Happy sailing, everyone!





Sailing the Change and Challenge C's


Sailing the Change and Challenge C's

Continuing upon the theme ‘Are You Sailing the Seven C’s’, this post follows up the presentation of the first two C’s, Create and Connect, with Change and Challenge.

 Change Something (including yourself)

The poet Maya Angelou wrote ‘If you don't like something, change it.  If you can’t change it, change your attitude.”  Building upon Maya’s statement, what would you like to change?  Let’s start big with change the world! What can you do to start to change the world? You could begin to change the way you interact with the environment.  You could begin to change the way you interact with the economy. You can change the world of politics by running for office or being a campaign volunteer. You can change your understanding of the world by traveling to places you have never been.  You can change your understanding by taking a course, conducting an experiment, starting up a conversation with a stranger or stepping into a place you would never have dreamed of entering before.  Are you the type of person who is okay with incremental change or are you primed to be part of big, sweeping change? Consider climate change or regime change  - where is your change comfort level pointing? You are probably familiar with Gandhi’s quote ‘Be the change that you wish to see in the world’. I don't know about you, but it’s a challenge in itself to change myself let alone expect other people, places, policies and politics to change.  My experience tells me that the two are tightly connected.  If you want to see any change outside of yourself, there likely will be an internal calling to change something, be it tiny or huge.  Because of the forces of change we can’t control or alter (the storm on the horizon, the tide, the life and death beneath our boat . . . ) this ‘C’ can be the most challenging to navigate, especially if we aren’t aligned with our purpose or true north - which leads to the next ‘C’.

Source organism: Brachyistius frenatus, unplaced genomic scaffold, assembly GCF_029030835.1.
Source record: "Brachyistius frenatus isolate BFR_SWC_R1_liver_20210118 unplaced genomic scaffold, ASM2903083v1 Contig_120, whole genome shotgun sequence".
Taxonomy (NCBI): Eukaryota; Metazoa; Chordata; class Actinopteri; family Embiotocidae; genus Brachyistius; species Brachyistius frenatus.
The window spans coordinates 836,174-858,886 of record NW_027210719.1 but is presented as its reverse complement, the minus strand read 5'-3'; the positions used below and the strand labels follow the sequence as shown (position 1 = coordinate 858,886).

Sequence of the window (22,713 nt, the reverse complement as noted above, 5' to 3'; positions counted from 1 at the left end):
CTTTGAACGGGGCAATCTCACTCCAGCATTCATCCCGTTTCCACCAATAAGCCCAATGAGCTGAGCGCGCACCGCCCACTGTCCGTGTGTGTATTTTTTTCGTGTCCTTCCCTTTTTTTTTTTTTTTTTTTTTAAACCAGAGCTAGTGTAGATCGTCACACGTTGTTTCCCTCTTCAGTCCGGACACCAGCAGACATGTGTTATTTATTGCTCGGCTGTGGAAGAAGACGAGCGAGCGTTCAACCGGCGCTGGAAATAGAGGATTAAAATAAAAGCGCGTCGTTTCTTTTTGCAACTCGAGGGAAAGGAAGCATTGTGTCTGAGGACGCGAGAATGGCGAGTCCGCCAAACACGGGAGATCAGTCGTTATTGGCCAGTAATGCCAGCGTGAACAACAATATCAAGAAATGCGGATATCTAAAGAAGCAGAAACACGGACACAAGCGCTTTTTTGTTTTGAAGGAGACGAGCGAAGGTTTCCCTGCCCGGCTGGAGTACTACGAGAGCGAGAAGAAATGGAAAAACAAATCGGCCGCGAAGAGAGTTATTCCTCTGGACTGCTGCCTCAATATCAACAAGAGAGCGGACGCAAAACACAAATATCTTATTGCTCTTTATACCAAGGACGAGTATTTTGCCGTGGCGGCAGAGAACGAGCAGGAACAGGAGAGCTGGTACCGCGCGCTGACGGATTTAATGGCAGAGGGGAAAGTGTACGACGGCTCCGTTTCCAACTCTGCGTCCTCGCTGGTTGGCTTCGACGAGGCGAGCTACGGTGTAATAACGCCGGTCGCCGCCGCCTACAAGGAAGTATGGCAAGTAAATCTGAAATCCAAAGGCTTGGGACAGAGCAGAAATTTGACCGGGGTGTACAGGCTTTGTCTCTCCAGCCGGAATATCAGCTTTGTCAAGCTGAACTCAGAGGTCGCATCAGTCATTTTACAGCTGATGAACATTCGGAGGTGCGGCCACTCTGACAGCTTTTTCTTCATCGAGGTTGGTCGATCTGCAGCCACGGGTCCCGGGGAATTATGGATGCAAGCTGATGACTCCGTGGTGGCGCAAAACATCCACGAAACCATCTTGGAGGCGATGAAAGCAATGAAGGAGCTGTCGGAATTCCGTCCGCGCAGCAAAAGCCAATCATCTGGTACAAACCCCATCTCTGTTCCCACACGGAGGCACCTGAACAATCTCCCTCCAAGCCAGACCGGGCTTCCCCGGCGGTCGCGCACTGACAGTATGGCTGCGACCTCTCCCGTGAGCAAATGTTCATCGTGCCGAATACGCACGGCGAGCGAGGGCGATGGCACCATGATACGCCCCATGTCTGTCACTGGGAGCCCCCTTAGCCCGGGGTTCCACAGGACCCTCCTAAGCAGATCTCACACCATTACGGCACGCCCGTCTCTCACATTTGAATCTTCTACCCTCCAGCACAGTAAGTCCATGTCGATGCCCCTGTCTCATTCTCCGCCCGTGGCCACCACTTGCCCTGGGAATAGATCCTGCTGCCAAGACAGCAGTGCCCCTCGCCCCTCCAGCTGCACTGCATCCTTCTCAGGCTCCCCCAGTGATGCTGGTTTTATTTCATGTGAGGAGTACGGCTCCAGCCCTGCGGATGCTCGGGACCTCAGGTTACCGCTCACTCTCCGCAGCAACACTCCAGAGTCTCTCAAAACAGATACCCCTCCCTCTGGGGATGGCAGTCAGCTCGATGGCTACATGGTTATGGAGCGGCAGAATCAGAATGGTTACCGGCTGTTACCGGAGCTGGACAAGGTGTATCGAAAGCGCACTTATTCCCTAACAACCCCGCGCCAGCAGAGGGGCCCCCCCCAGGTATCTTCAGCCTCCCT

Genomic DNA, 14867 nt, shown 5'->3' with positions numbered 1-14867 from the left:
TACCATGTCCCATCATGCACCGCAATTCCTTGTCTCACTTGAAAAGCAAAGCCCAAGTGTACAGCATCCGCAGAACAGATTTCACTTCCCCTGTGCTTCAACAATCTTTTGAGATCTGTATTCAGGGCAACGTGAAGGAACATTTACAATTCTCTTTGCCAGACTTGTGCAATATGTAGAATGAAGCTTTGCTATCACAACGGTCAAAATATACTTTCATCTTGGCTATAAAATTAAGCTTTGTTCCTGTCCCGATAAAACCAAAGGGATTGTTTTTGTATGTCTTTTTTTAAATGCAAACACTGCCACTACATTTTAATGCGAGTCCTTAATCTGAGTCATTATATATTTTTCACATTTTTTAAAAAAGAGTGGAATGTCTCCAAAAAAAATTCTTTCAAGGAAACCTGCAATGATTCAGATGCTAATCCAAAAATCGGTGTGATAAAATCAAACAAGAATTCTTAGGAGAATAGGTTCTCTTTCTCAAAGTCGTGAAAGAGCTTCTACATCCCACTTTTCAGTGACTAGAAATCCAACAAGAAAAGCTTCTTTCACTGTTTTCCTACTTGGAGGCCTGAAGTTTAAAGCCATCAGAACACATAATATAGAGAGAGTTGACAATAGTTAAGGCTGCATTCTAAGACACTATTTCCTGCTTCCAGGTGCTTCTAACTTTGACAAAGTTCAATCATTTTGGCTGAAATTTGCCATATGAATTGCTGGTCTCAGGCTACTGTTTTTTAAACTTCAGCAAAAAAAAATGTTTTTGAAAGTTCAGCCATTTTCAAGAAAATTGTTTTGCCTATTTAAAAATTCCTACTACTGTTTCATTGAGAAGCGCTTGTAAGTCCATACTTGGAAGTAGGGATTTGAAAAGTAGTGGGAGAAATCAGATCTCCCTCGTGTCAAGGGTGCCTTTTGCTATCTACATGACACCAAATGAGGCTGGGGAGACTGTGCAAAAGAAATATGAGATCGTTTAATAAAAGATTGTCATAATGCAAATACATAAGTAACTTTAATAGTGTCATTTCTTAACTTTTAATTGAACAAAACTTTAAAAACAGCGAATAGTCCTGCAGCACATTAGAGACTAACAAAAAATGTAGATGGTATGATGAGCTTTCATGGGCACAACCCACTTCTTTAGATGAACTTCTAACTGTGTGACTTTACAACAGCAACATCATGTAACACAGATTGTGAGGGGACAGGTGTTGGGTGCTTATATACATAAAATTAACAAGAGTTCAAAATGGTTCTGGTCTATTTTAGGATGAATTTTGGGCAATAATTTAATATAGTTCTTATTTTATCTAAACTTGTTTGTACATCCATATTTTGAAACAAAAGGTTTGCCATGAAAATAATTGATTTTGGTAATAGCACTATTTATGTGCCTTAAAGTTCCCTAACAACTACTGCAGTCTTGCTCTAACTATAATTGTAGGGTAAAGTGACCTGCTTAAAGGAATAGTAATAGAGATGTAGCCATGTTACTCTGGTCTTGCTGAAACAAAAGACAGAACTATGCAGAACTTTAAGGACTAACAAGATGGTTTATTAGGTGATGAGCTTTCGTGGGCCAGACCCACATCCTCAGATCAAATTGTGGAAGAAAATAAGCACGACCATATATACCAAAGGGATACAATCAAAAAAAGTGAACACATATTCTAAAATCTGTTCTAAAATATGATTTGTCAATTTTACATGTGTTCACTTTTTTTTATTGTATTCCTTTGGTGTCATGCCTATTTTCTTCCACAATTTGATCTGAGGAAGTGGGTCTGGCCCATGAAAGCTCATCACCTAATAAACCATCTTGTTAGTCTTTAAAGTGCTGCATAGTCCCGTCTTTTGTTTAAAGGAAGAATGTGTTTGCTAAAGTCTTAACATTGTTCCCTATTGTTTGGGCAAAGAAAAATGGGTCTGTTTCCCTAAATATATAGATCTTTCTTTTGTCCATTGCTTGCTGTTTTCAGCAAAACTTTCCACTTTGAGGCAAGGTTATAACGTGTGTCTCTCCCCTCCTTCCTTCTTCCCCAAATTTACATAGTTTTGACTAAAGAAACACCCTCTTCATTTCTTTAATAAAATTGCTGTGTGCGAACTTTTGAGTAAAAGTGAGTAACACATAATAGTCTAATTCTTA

Challenge something

Typically, challenge is something we come up against.  Life is full of challenges to be faced. Martin Luther King, Jr. wrote “The ultimate measure of a man (woman) is not where he/she stands in moments of comfort and convenience, but where he/she stands at times of challenge and controversy”. I couldn’t agree with this more.  But let’s also look at challenge through the other end of the lens.  Rather than have our lives defined only by how we succeed or fail in dealing with the challenges life throws at us, let’s also define who we are by what we challenge.  Let’s begin with the status quo.  Do you challenge the status quo?  What is your status quo?  Do you challenge conventional thinking?  Do you challenge belief systems?  Are you the type of person who challenges what is perceived to be the truth (the world is flat)?  Are you a challenging personality in the best sense of the word?  Do you relish the challenge of righting a wrong? Kurt Cobain said, “The duty of youth is to challenge corruption”.  Do you feel a duty to challenge something right now?